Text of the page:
22. Fahrenheit 451, by Ray Bradbury
Written by American author Ray Bradbury and published in 1953, Fahrenheit 451 is a hauntingly prophetic dystopian novel. It’s often compared to George Orwell’s Nineteen Eighty-Four for how accurately it depicts western civilization’s enslavement by the media and conformity.
The story tells the tale of Guy Montag, a fireman tasked with burning books, which are banned and considered the root of all unhappiness and evil.
More than half a century after its release, Fahrenheit 451 packs just as great a punch as it did in the 1950s.
23. Life of Pi, by Yann Martel
Written by Canadian author Yann Martel, Life of Pi is a fantastical survival story that combines religious allegory, animal lore, philosophy, and plenty of adventure.
The novel follows a young Indian boy, Piscine “Pi” Patel, who, after a shipwreck, survives 227 days at sea in a lifeboat…alongside a Bengal tiger.
Engaging and utterly unique, Life of Pi raises questions about truth, reality, perception, fear, and faith.
24. The Old Man and the Sea, by Ernest Hemingway
Though it’s short, The Old Man and the Sea is widely regarded as the best work of American author Ernest Hemingway – and it won him the Nobel Prize for Literature in 1953.
Set in Cuba, The Old Man and the Sea follows Santiago, an old fisherman, as he struggles to catch a giant marlin fish off the coast of Havana.
Moving, beautifully written, and timeless, the novella highlights the power of grit and willpower in a uniquely succinct way.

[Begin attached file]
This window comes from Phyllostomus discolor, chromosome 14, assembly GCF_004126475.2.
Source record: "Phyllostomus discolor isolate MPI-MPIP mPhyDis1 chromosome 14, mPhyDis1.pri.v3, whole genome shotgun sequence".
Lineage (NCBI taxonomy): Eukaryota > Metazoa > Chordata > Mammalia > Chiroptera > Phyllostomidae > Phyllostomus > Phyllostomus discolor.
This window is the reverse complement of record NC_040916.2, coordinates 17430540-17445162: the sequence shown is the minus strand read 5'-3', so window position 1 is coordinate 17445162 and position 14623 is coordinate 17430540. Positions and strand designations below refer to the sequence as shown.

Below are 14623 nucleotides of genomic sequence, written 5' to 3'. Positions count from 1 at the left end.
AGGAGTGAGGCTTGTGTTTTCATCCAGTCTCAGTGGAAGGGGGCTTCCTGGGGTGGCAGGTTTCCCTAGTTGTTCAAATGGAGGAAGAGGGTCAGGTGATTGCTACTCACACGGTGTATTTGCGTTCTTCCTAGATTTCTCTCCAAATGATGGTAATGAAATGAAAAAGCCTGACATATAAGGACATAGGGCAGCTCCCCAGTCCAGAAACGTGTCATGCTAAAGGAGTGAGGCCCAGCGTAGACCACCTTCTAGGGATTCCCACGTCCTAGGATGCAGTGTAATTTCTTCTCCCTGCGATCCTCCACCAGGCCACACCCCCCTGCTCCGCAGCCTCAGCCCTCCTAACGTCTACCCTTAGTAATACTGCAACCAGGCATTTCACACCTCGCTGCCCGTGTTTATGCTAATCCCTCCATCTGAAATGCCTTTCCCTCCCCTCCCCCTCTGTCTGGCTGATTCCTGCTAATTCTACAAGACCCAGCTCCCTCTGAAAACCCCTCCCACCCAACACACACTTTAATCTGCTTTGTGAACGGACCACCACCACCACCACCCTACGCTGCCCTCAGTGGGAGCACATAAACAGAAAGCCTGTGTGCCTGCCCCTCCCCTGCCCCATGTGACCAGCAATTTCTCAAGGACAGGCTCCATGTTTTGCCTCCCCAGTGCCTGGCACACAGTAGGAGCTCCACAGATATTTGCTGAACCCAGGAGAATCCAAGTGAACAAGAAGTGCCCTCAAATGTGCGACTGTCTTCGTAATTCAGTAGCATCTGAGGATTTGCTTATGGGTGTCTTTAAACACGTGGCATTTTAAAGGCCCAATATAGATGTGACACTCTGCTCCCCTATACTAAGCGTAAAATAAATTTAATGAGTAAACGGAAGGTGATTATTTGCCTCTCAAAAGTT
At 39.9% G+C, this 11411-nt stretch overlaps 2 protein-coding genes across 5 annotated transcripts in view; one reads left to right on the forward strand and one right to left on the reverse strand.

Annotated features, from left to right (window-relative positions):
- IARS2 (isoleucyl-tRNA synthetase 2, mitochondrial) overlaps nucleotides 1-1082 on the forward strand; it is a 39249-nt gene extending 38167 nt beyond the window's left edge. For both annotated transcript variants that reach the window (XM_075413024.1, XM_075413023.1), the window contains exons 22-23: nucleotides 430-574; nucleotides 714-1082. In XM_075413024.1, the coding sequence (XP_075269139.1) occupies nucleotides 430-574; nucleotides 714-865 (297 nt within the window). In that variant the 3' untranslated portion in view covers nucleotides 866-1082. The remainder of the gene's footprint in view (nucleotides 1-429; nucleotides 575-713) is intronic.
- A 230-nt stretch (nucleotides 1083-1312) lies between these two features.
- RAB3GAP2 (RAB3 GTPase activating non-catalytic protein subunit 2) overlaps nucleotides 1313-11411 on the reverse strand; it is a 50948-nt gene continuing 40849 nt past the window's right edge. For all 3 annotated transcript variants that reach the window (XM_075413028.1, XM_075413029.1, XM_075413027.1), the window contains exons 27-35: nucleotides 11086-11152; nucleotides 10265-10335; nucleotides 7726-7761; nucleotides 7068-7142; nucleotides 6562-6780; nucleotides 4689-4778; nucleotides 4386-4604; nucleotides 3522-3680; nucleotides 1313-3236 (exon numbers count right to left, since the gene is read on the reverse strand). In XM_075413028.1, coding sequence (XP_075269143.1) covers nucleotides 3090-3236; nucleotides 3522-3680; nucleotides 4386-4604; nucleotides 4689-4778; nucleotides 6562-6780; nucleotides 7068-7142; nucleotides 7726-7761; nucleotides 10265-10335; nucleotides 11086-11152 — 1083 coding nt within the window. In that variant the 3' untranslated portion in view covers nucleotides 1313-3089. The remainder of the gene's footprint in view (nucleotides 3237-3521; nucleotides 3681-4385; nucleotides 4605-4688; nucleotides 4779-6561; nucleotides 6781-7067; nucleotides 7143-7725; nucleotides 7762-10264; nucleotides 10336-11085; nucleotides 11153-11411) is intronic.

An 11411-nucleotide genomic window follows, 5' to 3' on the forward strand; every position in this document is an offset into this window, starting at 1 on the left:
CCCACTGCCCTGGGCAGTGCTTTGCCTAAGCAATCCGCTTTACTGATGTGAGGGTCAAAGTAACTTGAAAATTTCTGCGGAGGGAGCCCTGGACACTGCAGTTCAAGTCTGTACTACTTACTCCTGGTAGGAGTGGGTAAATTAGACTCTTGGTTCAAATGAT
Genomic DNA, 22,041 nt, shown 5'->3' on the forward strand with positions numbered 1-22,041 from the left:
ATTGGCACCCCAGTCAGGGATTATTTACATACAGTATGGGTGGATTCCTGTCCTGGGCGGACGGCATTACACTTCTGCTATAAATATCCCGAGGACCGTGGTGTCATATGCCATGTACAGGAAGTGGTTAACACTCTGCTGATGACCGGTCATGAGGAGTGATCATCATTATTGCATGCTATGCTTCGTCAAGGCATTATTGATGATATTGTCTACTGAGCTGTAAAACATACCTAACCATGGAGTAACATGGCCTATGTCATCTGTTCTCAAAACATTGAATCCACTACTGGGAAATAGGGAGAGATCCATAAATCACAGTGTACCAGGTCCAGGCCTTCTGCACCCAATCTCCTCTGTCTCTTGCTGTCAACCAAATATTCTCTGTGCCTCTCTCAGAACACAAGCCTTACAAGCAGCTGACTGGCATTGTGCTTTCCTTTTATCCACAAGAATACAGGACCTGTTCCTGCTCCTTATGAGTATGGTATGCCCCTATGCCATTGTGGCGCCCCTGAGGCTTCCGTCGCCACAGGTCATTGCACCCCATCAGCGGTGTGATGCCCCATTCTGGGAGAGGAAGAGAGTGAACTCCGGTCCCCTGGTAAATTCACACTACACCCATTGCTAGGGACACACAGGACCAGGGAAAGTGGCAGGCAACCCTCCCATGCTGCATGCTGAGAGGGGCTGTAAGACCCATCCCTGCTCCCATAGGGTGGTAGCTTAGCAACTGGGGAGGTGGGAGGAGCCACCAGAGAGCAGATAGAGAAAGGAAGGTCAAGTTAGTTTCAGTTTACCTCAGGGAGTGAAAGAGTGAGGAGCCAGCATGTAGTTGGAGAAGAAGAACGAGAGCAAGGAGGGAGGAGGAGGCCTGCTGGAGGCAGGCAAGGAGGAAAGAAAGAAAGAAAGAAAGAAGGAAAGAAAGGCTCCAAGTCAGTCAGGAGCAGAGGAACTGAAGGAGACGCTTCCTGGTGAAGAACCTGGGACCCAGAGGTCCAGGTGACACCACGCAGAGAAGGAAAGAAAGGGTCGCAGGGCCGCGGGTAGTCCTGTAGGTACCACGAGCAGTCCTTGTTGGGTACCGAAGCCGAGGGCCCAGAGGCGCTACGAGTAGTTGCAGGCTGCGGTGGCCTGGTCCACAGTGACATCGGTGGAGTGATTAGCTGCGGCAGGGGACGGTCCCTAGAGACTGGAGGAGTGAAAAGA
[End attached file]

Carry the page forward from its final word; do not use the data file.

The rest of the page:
25. The Omnivore’s Dilemma, by Michael Pollan
For people fascinated with food and where it came from, The Omnivore’s Dilemma is a must-read.
Written by journalist Michael Pollan, who’s best known for his advice to “Eat food, not too much, mostly plants,” this book delves deep into the secretive world of fast food and farms.
Pollan’s refreshing perspective aims to remove the smoke and mirrors and encourage people to think about the personal and global health implications of their food choices.
26. Wuthering Heights, by Emily Brontë
Wuthering Heights is considered to be a masterpiece of English literature. But, when it was first published in 1847, it was criticised for its stark depiction of psychological and physical cruelty, as well as for challenging Victorian morals relating to women, religion, and class.
At its core though, Wuthering Heights is a wildly passionate story about the obsessive love between Cathy and Heathcliff.
Tackling themes of grief, revenge, and abuse, the novel is especially known for its descriptions of the lonely moors.
27. A Short History of Nearly Everything, by Bill Bryson
If you’re interested in science but find yourself put off by technical jargon and unnecessarily complex language, then A Short History of Nearly Everything is for you.
Told with Bryon’s customary humour, A Short History of Nearly Everything covers everything from the rise of civilisation to the Big Bang, explaining theories and facts in a way normal people, not just scientists, can understand.
If you think geology, physics, and chemistry are boring, then this is the book that’ll change your mind.
From classic romance novels to sweeping accounts of human history, we hope that there’s something to pique everyone’s interest here. For more reading ideas, why not visit the books and literature section of our website?
If you’re an avid reader, or looking to get stuck into some good books again, you might also want to consider getting involved in the Rest Less Book Club over on our community forum. Whether you’d love to have a chat with others about something you’ve just read or leave a raving review of one of your must-read favourite books – this is the place to do just that.
If you’re an avid reader, or looking to get stuck into some good books again, you might also want to consider getting involved in one of the book clubs over on Rest Less Events. They’re great places to meet other literature lovers and get introduced to writers you might never have tried.